Sunday, June 25, 2006

Meditation 2

Meditation 2

All paths lead homeward…eventually

It is only some days now since many unknown others and I packed the Mahony Hall in the Helix Theatre at DCU to listen to the famous Tibetan Lama, Sogyal Rinpoche address us on Buddhism.  What a ray of hope is such teaching!  What a still point in the heart of the throbbing city!  Great to see so many people of all ages and of all backgrounds there to sit at the master’s feet.  Sogyal Rinpoche is well known as a gifted international speaker on Tibetan Buddhism and is the author of the bestseller The Tibetan Book of Living and Dying – a classic which has sold millions worldwide.  John Cleese has described this book thus: “One of the most helpful books I have ever read.”  I like this comment, made by one of the greatest comics, actors and entertainers of the last half century and praise from the creator of Monty Python is praise indeed.  Rinpoche (pronounced Rin-poh-shay) has a great sense of humour himself and kept his audience enthralled for two hours.

Well, what did this master tell us?  Firstly let me share with you just one quotation from his masterpiece:  “Our society is obsessed with youth, sex, and power, and we shun old age and decay.  Isn’t it terrifying that we discard old people when their working life is finished and they are no longer useful?  Isn’t it disturbing that we cast them into old people’s homes, where they die lonely and abandoned?”(Rider edition, 1992, p.9).

Firstly, his address was entitled “Awakening the Mind, Opening the Heart”, itself a very good description of Buddhist practice.  This master told us that there were two kinds of happiness – the happiness of the senses and the happiness of the mind.  The first of these two can be very expensive indeed insofar as we might think that happiness lies in amassing the various material items of the world, while the second is inexpensive monetarily.  In what could have been termed a Tibetan retake on St Augustine, Sogyal Rinpoche told us:  “Only the fooling go looking for happiness outside themselves.”

Then he quoted his spiritual and national leader the Dalai Lama:  “My religion is very simple.  My religion is loving kindness.” When Tibetans greet each other they say, “How is your loving heart today?” If anyone has a lack of the “good heart” or of kindness or of compassion, then they are lacking in self-esteem also.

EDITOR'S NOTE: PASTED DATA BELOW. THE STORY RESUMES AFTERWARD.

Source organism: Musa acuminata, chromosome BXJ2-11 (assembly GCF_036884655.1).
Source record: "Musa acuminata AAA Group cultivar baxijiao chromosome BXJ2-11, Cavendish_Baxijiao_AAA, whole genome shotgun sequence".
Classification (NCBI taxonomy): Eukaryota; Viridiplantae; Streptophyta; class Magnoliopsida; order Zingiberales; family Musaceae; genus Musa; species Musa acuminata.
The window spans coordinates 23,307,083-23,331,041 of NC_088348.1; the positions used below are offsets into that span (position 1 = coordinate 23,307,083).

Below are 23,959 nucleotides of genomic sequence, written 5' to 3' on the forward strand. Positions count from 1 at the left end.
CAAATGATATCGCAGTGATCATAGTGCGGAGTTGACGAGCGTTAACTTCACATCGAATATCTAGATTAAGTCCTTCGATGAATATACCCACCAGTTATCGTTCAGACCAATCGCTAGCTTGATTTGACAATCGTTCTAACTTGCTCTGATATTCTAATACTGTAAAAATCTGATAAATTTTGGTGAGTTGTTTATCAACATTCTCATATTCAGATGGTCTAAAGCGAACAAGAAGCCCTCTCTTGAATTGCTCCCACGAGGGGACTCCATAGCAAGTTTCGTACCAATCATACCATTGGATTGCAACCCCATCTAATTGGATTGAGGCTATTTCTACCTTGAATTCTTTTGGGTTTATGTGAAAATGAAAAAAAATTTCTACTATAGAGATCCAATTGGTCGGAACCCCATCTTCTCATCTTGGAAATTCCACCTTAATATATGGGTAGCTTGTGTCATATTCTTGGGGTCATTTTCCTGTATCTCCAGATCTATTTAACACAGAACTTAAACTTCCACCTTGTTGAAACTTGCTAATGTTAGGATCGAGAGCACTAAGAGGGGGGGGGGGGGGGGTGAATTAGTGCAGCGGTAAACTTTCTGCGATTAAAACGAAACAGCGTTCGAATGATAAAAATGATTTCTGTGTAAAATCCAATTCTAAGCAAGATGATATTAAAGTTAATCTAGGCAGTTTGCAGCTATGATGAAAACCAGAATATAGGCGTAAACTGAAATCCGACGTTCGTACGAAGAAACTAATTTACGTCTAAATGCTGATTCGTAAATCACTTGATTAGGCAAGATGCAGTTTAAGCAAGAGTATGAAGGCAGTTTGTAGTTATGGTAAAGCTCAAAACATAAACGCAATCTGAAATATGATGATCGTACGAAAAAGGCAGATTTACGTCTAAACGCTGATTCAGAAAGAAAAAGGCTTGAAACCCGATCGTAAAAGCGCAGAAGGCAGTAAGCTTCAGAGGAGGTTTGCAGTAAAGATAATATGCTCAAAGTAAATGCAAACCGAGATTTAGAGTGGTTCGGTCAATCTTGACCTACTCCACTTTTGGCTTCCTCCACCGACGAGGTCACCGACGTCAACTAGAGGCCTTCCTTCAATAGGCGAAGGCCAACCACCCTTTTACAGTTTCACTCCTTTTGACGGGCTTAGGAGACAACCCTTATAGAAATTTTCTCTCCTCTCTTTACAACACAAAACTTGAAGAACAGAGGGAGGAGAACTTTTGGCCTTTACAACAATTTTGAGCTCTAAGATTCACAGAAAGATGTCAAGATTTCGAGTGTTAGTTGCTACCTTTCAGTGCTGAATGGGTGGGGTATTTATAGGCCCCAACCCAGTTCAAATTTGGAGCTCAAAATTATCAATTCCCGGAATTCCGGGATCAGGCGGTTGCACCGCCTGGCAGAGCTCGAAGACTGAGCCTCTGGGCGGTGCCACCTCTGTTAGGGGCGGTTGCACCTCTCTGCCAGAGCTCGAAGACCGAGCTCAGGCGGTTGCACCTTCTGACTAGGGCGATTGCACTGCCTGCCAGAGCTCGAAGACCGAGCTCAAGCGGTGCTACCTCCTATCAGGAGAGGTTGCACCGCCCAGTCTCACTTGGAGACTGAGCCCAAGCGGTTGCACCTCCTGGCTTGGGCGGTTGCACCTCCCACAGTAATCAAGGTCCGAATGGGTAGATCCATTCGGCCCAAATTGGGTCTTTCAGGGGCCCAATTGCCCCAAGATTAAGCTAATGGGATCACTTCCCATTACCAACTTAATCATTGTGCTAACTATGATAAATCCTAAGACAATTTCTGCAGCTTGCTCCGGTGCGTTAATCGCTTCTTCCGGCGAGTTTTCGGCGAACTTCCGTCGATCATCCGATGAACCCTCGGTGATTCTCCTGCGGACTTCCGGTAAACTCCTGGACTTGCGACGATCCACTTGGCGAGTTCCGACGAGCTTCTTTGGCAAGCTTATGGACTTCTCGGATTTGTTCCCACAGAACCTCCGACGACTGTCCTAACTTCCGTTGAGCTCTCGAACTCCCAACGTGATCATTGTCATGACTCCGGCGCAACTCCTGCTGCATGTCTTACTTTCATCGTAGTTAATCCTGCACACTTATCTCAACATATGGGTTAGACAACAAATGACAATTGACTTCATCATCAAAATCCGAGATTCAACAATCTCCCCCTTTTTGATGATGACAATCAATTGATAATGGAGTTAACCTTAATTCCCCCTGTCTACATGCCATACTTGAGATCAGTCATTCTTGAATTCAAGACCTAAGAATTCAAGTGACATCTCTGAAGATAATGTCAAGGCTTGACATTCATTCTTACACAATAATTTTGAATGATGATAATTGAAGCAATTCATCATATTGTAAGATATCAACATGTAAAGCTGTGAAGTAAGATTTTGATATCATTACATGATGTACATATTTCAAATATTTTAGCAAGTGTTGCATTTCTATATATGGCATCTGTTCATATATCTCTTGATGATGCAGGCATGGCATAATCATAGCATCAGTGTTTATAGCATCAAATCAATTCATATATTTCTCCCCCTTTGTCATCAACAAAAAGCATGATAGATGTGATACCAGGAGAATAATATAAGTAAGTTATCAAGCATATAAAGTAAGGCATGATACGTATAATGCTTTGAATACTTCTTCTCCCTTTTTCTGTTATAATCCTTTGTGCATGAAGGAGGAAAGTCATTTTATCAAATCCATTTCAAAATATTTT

Samsara, according to Rinpoche is a vicious circle created by 1) negative emotions and 2) negative actions.  People rush around wanting happiness, yet doing everything that does not bring it about.

Karma, Everything has a cause and an effect.  This is why Buddhists cannot accept the Christian doctrine of creatio ex nihilo or creation out of nothing.  When you harm others it comes back to you.  This reminds me of our own Irish proverb or seanfhocal: “Filleann an feall ar an bhfeallaire”- “The evil deed returns to the evil-doer.” This is karma indeed.  When you help others, you help yourself in fact.  This is no mere altruism.  You not alone feel better, but you become better by helping others.

Taming/transforming/conquering: Buddhism is all about these three synonyms – that is, it’s all about taming the mind.  The mind is the root of everything.  It is the creator of Samsara and also the creator of Nirvana.

Samsara is the mind turned outwards, lost in its projections on the world out there.  Nirvana is the mind turned inwards, recognising its own true nature.  The mind can be compared to the sun.  The essence or nature of the mind or the fundamental mind can be likened to the sun itself, while our thoughts and emotions are appearances that can be likened to the rays of the sun.

“Don’t seek to cut the root of phenomena, but cut the root of the mind” is old Buddhist saying which can be translated into modern language as: “Don’t investigate the roots of your thoughts and your feelings, go investigate the root of your mind!”

“Don’t just keep the elephant at home and look for its footprints in the forest!”

Meditation is bringing the mind home, settling the mind.

“Are you worried about death and dying?  Don’t.  I promise you we will all die successfully!”  (Laughter)

“Death is meeting your own truth!” “Death and dying are the heart and soul of all spiritual practice.”

“Learn to die and therefore learn how to live!”

“Dying is like changing your clothes.” The Dalai Lama.
“Remembering death brings you home.”

“Every religion teaches: Love, don’t grasp!”

“Grasping is fear – you’re insecure!”

There is an old Tibetan saying which is a teaching about the nature mind or about the fundamental mind and it goes thus:  “Water, if you don’t stir it, will become clear!”  In the same manner the mind will become clear if it is stilled!”

In Tibetan the word for worry means “mind sickness.”

Our true self is the nature mind.

We don’t spend enough time with ourselves.

“Leave your mind alone.  Leave it in peace!”

“Learn to ride the mind as you would a bike.”

“Happiness without reason is real happiness.”

“The biggest problems in the West are Speed and Aggression.”

“In Tibetan “Thank you” can be translated as “Your mind is great or magnanimous!”
The above picture is an image of the Tibetan Master Sogyal Rinpoche who gave a talk called "Awakening the Mind, Opening the Heart" in The Mahony Hall, The Helix, DCU, Dublin, on Thursday 22 June 2006.

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